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1649), 2 miles east of Roslin ; Newbattle Abbey, the seat of the Marquis of
Lothian, on the South Esk, 1 mile south of Dalkeith ; Habbie's Howe, at the
head of Glencorse Burn, 9 miles from Edinburgh, are places much visited by
To facilitate reference to the addresses of persons residing in the county,
the last part of the Directory has been divided into Postal or sub-Postal
Districts, arranged in alphabetical order, any one of which will easily be found
either by turning to its letter in the Directory, or to the Contents for its page.
Instead of attempting to describe so many districts singly, and in the same
order, Strangers will get a better idea of such places as are of general interest
by being conducted over the county in a series of main routes ; and as the
Hand-Book is designed solely for persons entirely unfamiliar with the locali-
ties, and presumably ignorant of the modes of conveyance, we shall prefer in
our description to err on the side of minuteness of detail, as what appears
obvious and familiar to the initiated, is often extremely doubtful and perplex-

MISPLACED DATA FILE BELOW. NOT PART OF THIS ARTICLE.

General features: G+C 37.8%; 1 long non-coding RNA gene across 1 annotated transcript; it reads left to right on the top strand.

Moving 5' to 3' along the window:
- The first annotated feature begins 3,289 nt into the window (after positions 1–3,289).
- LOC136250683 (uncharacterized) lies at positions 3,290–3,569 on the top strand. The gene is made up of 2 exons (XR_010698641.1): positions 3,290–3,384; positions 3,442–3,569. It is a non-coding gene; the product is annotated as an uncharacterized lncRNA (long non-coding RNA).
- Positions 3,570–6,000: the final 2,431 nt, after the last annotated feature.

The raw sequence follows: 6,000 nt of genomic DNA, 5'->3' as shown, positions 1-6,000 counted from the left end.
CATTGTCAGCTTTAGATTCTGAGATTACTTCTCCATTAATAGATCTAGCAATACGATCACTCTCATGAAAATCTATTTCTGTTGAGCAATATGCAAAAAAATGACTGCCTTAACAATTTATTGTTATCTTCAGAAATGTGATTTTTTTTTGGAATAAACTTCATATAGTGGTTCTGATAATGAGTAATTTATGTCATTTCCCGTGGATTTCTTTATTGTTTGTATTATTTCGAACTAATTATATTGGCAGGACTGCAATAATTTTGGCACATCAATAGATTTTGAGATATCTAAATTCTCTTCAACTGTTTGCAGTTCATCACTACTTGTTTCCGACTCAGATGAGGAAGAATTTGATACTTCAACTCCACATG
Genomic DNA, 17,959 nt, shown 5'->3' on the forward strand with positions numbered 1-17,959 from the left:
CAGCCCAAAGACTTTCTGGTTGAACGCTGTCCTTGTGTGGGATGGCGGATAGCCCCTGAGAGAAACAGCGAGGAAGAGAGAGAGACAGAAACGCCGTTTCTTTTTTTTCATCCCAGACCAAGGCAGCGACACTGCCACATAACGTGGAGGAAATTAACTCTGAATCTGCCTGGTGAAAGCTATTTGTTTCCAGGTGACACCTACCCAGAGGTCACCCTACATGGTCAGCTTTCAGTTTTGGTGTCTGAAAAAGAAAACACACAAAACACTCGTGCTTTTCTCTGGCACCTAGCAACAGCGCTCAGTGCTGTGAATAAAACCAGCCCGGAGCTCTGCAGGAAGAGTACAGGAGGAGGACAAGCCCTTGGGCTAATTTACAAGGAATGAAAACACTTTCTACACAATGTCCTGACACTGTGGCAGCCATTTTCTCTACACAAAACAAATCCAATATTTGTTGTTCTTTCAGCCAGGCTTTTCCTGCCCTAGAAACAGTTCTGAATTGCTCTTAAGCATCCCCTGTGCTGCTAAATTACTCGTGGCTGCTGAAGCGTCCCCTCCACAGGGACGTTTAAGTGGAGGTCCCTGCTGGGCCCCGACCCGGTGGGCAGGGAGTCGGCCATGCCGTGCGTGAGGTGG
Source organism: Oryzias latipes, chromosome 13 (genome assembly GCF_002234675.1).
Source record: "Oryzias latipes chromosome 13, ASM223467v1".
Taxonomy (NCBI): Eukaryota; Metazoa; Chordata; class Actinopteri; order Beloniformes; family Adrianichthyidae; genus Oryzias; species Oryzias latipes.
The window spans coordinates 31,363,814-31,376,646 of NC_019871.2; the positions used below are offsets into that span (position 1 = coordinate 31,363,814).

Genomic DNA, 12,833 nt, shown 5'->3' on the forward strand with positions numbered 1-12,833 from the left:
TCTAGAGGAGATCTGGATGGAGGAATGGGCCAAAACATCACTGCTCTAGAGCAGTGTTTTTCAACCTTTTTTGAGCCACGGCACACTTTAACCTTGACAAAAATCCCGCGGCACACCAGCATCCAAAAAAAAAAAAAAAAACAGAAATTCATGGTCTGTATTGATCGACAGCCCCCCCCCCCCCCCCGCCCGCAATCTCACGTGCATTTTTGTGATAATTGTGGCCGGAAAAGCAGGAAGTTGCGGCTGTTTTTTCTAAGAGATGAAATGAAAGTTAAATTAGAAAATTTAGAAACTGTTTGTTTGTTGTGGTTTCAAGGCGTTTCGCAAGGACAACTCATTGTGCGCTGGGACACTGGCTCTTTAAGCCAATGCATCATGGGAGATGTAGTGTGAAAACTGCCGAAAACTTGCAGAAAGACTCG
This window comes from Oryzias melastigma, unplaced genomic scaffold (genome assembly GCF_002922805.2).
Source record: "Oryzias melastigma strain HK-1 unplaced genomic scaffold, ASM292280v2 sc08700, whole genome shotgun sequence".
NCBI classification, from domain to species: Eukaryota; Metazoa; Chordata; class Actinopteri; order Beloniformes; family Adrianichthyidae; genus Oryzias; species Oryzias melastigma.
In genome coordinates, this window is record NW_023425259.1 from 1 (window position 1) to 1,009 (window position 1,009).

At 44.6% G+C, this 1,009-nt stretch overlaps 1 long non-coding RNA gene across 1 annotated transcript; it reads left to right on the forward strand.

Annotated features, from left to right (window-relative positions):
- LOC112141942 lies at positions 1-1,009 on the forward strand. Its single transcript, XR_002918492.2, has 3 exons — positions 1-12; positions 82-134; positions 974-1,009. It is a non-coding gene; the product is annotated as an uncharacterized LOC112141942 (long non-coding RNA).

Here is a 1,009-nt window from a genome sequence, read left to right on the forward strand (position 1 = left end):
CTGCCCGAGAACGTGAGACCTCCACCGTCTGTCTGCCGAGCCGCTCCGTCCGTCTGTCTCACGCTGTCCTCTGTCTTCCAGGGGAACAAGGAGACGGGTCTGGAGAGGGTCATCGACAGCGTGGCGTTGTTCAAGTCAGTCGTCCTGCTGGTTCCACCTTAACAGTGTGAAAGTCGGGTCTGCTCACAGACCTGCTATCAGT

ing to a stranger. Proceeding on this plan, and taking Edinburgh, the capital,
as the starting-point, we shall conduct our readers over the county in the
following series of
Strangers arrive in Edinburgh, if by the Caledonian Railway from the
west, at the west end of Princes Street ; if by the North British or Scottish
Central Railway from the north, west, east, or south, at Waverley Bridge,
near the east end of Princes Street ; and if by Coach, at the east end of
Princes Street. Thus, by whatever conveyance he may arrive, the stranger
finds himself in Princes Street, the most fashionable and central street in the
city, between the Old and New Town. Starting by coach from the east end of
this street, on his way to Cramond, he may notice in passing, on the south
terrace, the Scott Monument, the statues of Professor Wilson and Allan Ramsay
at either side of the Antiquarian Museum, the Castle ramparts, and, at the
west end, St John's Ejaiscopal Chapel. Proceeding down Queensferry Street,
he passes the Dean Bridge, which spans the Water of Leith on four arches, at
a height of upwards of one hundred feet, and enters one of the finest and best
kept roads in the county, from which, looking north and west, beautiful views
are obtained. Looking northwards, the two new buildings are St Cuthbert's
Poor-house to the west, and the Fettes College to the east. On his left, he
passes the Dean Church and Cemetery, and Stewart's Hospital, and in a few
minutes arrives at the village of
Blackhall (1), a small roadside post-town, 2 miles from Edinburgh, in the
immediate neighbourhood of which are the stone quarries of Craigleith, from
which most of the stones used in the erection of the New Town were obtained.
The village, which consists of a few mean houses, stands in three parishes.
On the left is one of the entrances to Ravelston House, the residence of David
Davidson, Esq., manager of the Bank of Scotland. A quarter of a mile from

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